With technology becoming an integral part of business operations, several organizations are investing in robotics and automation to streamline their processes, create a safe work environment, and boost profitability. Small and medium-sized enterprises (SMEs), in particular, are increasingly relying on automation to gain a significant increment in their process-and-workforce efficiency.
Using robotics in a limited set of environments is not new, with well-known brands adopting and implementing elements of robotics as part of their everyday manufacturing processes. However, with the field of robotics advancing rapidly, can the use of robotics be broader than manufacturing environments and can SMEs use them to achieve the same benefits at various scales?
The 10th quarterly SWMAS Manufacturing Barometer included a ‘special focus’ exploring the attitudes of UK SME businesses towards robots, revealing where manufacturers are successfully using automation, where they are not, and what we can learn from them. The headline finding is that just 16% of SME manufacturers are already using robots and, worryingly, more than 70% either do not plan to or do not know if they will utilise robots in their operations.
Losing a job can be stressful and demoralizing. Seeing your role replaced by automation is an additional stressor that more workers will have to contend with and worry about in the future. Robots are already replacing people in some jobs.
‘Intelligent automation’ is the automation of business processes using artificial intelligence (AI) and related technologies. It’s also known as intelligent process automation or hyperautomation. It has the potential to eliminate tasks for people and create new ones (good and bad), and there have been many attempts to quantify its impact on jobs.
A recent report from the World Economic Forum predicted that by 2025 the next wave of automation – turbocharged by the pandemic – will disrupt 85m jobs globally.
Artificial intelligence is approaching critical mass at the office, but humans are still likely to be necessary, according to a new study by executive development firm, Future Workplace, in partnership with Oracle.
Future Workplace found an 18% jump over last year in the number of workers who use AI in some facet of their jobs, representing more than half of those surveyed.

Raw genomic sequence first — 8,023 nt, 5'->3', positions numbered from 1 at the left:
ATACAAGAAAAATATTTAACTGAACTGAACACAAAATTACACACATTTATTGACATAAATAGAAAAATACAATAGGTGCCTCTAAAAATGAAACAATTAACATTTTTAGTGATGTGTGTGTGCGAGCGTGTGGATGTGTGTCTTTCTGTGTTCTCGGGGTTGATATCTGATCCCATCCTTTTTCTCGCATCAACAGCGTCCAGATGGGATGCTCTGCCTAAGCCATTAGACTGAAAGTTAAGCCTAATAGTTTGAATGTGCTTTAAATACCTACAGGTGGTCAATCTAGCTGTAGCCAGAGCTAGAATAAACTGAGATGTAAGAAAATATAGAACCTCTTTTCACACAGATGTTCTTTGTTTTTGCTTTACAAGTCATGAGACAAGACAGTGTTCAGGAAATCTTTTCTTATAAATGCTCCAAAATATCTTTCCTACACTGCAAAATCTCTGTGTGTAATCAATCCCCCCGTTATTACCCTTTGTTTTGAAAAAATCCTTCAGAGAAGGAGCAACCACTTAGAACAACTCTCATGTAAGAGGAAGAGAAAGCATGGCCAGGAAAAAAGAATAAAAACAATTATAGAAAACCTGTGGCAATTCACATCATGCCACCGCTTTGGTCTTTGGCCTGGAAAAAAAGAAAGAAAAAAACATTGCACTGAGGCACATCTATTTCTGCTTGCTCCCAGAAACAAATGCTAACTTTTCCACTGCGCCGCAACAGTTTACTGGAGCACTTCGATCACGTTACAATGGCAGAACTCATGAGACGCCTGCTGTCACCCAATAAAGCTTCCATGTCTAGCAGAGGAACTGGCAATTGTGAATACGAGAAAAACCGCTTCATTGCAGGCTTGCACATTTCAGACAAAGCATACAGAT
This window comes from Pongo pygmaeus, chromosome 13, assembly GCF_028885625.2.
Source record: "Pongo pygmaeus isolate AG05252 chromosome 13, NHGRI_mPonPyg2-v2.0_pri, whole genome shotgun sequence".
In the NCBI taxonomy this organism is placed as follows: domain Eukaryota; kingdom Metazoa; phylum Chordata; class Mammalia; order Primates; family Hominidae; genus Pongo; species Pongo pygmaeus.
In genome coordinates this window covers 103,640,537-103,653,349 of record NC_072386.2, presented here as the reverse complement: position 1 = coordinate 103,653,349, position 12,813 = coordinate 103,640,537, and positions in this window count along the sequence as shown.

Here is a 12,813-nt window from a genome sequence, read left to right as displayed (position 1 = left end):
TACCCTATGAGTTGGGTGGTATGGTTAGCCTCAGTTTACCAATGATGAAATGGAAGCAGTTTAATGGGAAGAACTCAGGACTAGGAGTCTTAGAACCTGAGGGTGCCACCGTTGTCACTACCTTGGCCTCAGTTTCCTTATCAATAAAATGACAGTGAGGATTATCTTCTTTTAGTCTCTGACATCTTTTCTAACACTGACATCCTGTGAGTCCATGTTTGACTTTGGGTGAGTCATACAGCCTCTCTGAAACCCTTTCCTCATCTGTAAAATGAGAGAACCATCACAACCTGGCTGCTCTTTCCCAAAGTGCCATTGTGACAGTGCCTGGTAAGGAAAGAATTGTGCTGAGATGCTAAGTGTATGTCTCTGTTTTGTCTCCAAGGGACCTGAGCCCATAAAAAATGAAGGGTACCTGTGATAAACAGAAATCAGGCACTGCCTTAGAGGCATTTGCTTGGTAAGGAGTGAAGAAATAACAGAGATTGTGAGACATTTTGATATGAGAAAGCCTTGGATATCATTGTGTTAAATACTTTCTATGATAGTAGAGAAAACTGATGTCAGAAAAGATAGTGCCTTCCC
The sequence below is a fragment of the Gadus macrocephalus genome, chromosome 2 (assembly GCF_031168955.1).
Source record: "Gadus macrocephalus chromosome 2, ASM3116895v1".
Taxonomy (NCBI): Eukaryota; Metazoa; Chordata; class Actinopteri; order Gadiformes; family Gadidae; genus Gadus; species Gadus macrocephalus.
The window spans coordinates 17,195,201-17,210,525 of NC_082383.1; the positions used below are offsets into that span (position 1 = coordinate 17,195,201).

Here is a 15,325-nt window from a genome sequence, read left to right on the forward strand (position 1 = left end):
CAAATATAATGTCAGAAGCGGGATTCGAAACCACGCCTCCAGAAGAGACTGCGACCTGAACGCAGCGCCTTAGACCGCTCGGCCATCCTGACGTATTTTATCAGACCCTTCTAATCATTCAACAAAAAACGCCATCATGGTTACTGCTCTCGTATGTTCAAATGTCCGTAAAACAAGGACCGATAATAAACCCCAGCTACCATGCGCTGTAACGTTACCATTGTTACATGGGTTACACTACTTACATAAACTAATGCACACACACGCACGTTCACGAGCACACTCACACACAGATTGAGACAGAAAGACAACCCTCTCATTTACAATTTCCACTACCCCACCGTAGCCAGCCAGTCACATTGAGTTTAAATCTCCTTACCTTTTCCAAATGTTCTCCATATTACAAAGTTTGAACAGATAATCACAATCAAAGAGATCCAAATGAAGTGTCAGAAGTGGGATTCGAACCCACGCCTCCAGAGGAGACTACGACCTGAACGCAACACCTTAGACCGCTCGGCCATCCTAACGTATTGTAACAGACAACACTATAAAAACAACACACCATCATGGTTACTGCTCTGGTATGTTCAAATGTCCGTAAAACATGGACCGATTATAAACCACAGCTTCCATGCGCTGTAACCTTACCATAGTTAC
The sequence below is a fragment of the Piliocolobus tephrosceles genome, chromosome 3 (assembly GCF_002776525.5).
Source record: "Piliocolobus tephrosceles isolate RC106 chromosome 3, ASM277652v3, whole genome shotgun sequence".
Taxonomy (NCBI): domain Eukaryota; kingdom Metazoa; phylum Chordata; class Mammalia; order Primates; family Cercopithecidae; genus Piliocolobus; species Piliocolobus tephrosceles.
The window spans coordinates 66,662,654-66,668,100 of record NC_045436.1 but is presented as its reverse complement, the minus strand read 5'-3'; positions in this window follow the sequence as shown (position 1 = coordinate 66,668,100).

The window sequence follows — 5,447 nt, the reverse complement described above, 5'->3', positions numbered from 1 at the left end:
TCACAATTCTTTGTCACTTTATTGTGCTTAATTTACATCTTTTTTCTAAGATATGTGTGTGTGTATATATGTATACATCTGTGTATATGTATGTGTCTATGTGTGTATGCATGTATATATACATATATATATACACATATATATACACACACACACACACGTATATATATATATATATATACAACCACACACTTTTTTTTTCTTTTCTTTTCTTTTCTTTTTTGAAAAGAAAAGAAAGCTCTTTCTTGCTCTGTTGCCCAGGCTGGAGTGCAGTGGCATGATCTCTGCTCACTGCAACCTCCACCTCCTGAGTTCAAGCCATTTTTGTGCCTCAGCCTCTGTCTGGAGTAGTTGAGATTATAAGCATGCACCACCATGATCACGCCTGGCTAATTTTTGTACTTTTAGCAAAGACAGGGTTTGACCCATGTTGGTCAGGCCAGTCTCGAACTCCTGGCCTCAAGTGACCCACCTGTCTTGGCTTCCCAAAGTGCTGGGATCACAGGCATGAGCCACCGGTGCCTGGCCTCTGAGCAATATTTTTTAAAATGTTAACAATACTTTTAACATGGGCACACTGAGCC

It’s easy to get an impression of the way robots are changing our daily lives: simply think of the self-serve pump next time you stop for gas. Such progress was hard to imagine when gas stations began. Now, even residents in rural counties in the U.S. have access to such robots. That’s just one example of how artificial intelligence affects the way we live.
Business owners are swamped with decisions, tasks, and responsibilities. With all these stressors, it is important to keep certain elements of the business as simple and streamlined as possible. This may include the use of technology, and even artificial intelligence to support operations. (Gloria Martinez - firstname.lastname@example.org)
The idea of robots as important elements in the business world may conjure a science-fiction view of the future.
In 2020, women represented roughly 47 percent of the US labor force. Furthermore, in 2019, women received the majority of graduate certificates, master’s degrees, and doctoral degrees from US institutions. A 2020 World Economic Forum report, however, found that women make up only 26 percent of data and AI positions in the workforce, while the Stanford Institute for Human-Centered AI’s 2021 (June 2021)
At PwC, we’ve been using AI to redesign our offices with optimal, socially distanced spacing and alternative uses for office space as we strategize our return to work. Yet, less often have I seen AI build and guide emotional support at companies. Thinking ahead to employees’ needs as many transition back to office life, it might go without saying, but there will be a massive opportunity to do so. (July 2021)
One kind of robot has endured for the last half-century: the hulking one-armed Goliaths that dominate industrial assembly lines. These industrial robots have been task-specific — built to spot weld, say, or add threads to the end of a pipe.
‘…In a Korn Ferry Institute study where 800 leaders shared their views on people’s place in the future of work, two-thirds of respondents said that technology will create greater value than people will...’ (30th July 2020)
Alarm over the rise of artificial intelligence tends to focus too much on some distant point in the future, when the world achieves Artificial General Intelligence. That is the moment when — as AI’s boosters dream — machines reach the ability to reason and perform at human or superhuman levels in most activities, including those that involve judgment, creativity and design. (Washington Post, Opinion by Daron Acemoglu 21 July 2021)